The Wisdom of Oneida woman failed to stop the warriors to go off to fight wars. Did not they love their children enough? I cannot tell from descriptions in books. But it appears that women were drunk just as well. One might also wonder the difference between the “intoxication by European Alcohol” (things) and the “heightened consciousness by the Native Rituals”. The difference is in sprituality?
Being in a psychological state and being in a “spiritual state” are entirely different. Yet, from outward manifestations, distinctions are difficult. The Native warriors might have “cheated”, by saying like “my dream told me to go to war”. In the Native etiquette, women could not question the validity of the claim. But, if one cheats “Spirit” by pretending, the consequences is grave.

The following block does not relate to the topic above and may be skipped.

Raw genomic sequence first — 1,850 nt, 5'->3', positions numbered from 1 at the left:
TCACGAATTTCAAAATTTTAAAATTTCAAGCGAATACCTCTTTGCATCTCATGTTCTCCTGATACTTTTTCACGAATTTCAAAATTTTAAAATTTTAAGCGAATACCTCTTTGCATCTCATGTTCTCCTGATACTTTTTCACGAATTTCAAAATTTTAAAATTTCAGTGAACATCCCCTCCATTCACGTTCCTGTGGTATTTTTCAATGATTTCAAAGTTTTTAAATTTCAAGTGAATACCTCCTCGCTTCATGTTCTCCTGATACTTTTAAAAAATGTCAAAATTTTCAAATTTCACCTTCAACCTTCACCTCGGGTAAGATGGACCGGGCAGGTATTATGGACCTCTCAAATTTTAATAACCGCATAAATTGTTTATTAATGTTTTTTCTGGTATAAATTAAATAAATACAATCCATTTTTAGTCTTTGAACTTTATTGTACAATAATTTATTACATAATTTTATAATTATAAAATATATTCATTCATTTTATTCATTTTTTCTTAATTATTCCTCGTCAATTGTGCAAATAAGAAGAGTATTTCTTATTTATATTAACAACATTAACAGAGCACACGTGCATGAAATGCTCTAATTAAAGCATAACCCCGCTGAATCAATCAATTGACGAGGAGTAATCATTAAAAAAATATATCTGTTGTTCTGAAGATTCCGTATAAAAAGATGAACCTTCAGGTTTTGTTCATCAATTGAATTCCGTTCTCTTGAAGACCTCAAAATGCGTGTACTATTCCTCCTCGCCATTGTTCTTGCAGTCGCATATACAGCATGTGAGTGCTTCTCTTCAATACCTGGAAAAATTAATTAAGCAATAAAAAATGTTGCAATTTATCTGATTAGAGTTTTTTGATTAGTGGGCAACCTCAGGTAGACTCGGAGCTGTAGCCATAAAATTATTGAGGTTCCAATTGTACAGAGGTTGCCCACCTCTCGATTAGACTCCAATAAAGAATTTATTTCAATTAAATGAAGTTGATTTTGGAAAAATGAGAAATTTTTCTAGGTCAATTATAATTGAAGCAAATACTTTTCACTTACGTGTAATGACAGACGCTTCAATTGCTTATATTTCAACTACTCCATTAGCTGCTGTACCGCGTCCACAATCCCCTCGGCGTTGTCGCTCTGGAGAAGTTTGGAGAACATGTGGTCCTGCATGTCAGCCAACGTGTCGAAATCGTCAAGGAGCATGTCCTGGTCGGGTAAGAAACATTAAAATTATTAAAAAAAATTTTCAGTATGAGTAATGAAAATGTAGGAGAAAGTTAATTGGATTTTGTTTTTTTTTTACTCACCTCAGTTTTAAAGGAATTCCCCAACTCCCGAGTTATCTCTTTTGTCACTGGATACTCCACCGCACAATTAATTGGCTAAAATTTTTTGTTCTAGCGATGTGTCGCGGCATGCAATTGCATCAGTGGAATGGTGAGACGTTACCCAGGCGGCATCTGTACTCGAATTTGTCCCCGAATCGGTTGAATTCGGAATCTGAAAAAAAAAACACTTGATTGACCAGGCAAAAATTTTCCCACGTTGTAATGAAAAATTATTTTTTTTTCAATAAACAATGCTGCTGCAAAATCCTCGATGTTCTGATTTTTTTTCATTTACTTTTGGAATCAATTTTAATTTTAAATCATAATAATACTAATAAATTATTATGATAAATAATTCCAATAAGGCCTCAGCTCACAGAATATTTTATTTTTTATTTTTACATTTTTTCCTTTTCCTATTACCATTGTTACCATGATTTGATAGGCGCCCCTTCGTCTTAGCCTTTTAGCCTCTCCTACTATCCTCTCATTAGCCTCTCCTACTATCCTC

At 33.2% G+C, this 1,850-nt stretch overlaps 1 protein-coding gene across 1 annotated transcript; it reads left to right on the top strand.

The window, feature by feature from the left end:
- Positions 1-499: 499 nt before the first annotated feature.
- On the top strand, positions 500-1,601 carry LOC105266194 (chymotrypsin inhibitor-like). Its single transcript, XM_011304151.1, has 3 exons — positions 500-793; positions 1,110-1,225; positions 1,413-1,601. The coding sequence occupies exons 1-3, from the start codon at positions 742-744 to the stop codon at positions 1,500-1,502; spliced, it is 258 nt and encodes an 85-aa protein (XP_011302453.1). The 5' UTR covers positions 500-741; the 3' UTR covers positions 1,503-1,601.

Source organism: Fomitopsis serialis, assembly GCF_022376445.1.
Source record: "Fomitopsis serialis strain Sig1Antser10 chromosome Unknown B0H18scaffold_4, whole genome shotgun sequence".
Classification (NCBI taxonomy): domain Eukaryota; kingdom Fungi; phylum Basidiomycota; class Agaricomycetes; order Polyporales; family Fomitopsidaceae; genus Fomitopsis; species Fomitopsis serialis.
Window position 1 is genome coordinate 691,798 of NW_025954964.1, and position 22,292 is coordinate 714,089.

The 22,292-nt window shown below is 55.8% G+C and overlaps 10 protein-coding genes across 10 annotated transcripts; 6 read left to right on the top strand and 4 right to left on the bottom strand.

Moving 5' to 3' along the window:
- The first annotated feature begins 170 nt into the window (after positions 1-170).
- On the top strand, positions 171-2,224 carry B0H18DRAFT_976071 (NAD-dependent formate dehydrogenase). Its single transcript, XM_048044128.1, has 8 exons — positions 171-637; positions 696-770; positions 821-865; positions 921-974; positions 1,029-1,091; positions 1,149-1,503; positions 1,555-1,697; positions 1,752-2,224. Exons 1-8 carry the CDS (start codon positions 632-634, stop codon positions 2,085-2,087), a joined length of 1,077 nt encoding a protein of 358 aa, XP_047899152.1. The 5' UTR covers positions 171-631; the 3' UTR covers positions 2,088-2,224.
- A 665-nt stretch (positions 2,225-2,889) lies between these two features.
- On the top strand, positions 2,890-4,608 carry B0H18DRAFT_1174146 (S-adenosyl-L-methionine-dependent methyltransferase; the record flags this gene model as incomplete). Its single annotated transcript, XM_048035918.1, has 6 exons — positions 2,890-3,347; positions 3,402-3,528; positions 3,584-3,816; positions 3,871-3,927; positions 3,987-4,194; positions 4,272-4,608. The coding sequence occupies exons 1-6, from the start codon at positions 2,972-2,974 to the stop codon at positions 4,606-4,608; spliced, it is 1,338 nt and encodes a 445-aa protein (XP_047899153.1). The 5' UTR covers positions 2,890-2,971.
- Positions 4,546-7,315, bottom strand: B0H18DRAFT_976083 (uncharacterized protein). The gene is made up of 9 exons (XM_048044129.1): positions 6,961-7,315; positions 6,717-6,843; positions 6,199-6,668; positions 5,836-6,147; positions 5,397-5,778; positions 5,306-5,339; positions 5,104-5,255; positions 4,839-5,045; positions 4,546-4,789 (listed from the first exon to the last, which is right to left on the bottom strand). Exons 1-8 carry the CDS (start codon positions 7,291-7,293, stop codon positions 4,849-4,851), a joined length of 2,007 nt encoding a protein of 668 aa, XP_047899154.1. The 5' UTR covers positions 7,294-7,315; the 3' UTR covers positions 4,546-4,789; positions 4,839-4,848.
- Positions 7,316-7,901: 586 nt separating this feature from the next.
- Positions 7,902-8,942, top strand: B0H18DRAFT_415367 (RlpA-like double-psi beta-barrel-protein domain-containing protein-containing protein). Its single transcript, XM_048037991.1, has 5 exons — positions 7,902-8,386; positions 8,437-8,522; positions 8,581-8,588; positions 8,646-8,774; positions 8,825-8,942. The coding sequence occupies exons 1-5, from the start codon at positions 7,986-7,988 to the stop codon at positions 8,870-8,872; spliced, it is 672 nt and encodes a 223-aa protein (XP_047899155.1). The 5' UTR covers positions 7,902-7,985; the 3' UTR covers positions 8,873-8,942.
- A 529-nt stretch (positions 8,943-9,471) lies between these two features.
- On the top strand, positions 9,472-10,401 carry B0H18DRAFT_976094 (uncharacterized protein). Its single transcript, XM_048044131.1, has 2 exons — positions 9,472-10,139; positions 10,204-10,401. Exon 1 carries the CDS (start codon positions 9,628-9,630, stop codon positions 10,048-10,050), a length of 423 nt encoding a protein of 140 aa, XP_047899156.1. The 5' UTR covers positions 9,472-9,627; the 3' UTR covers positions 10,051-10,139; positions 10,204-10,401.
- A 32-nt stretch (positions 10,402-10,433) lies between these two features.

I almost saying that Iroquois was destroyed because Iroquois did not follow the Spirit of the Great Peace in the addiction to trade. This is a serious accusation. I expect you to correct me.
Now, back to the Economy. I was talking of a question: if people need so many things to be happy. Why people go through so much humiliation and risk of alienation to earn money so as to buy and be proud of a 824,00 car? Why the bankrupting Dome Petro. Co has a president who gets paid like million dollars in salary? Why that is necessary?
We know the natural resources on the Earth are not enough to keep “growth” of industries. Why do we push more and more? Sure enough, there are people who feel happy with the economic situation as it is, in terms of his or her personal satisfaction or pride. But the vast majority is not. Then why this goes on?